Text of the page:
There’s a lot more detail in the source story this time – The spider that bites Peter is not radioactive here, but instead the product of the labours of his father and Connor’s research into DNA. From this, Webb weaves a really interesting plot; there are poetic parallels between Spider-Man’s powers and the powers gained by Connor which shrewdly draws the characters rather tightly together, playing around cleverly with DNA theories. Although in a way the DNA thread of the story has more in common with Jurassic Park than the 2002 Spider-Man film. When you consider that Connor’s alter-ago is a giant lab-coat wearing lizard that wouldn’t have looked out of place in Jurassic Park – you start to see that Webb has spliced the DNA of Spider-man with Jurassic Park and the results are anything but the abomination expected when this project was announced.
The character of Peter Parker is loyal to the original but, pleasingly, he is more organic here; it was a good idea to bring in a new adversary for Spider-Man to battle with, which stops the film from being an out-right remake of Raimi’s first film. If you want a guy to play a character that isn’t quite human, Welsh actor Rhys Ifans is your man. In Human Nature and err, Notting Hill, he’s played simian and now he’s playing reptilian. Ifans starts out looking very suave and sophisticated, convincing as a scientist and his relationship with Parker shows no-sign of any animosity between the two. He has a distinct lack of dastardly villain about him prior to his-Jekyll and Hyde-esque transformation; he’s just a bloke trying to work out a way to regrow his lost arm, which makes him very sympathetic. He does have an English accent though– always a sign of a potential villain in a Hollywood movie. When he comes over all green , it is exciting to see a giant scaly lizard stomp all over a big city again, but the CGI does render The Lizard a bit non-descript. He looked more distinctive as a cartoon character. He is the catalyst for some exciting action-set-pieces though. In terms of action, The Amazing Spider-Man is way ahead of Spider-Man 3, better than Spider-Man and not quite as rip-roaring as Spider-Man 2. The slam-down between Spidey and The Lizard in the underground sewer however is worth the ticket-price alone.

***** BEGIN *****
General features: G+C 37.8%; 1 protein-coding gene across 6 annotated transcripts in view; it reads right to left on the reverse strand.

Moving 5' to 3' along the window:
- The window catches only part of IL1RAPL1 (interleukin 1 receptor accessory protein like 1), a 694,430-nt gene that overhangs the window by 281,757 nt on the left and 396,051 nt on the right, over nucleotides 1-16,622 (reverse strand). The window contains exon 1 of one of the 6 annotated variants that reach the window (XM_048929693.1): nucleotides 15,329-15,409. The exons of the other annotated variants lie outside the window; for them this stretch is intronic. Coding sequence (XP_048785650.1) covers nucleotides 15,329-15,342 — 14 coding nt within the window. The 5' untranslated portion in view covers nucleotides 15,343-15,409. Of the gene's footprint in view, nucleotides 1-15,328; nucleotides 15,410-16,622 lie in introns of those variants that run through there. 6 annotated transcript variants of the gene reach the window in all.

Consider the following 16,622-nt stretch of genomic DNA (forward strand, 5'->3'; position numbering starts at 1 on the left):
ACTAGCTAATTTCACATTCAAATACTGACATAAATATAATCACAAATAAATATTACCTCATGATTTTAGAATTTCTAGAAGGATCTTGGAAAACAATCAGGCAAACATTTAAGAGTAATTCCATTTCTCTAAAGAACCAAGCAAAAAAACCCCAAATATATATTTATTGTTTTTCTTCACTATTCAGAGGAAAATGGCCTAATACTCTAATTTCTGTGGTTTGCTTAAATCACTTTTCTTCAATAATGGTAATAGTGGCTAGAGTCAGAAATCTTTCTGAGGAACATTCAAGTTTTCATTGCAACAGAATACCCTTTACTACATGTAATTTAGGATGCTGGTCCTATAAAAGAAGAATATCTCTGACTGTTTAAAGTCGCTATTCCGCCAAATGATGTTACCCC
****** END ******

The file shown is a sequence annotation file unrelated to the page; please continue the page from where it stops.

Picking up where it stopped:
Does the extra dimension add anything to Spider-Man’s world? Well largely no – but there is an argument to say, that when Spidey gains full swing, the 3D does replicate the experience of what it must be like to glide through skyscrapers, better than it has before. Some of the action sequences in 3D do produce a few vertigo inducing optical illusions, but whether the enjoyable moments in 3D are worth watching the whole film with significantly reduced image light is highly debatable.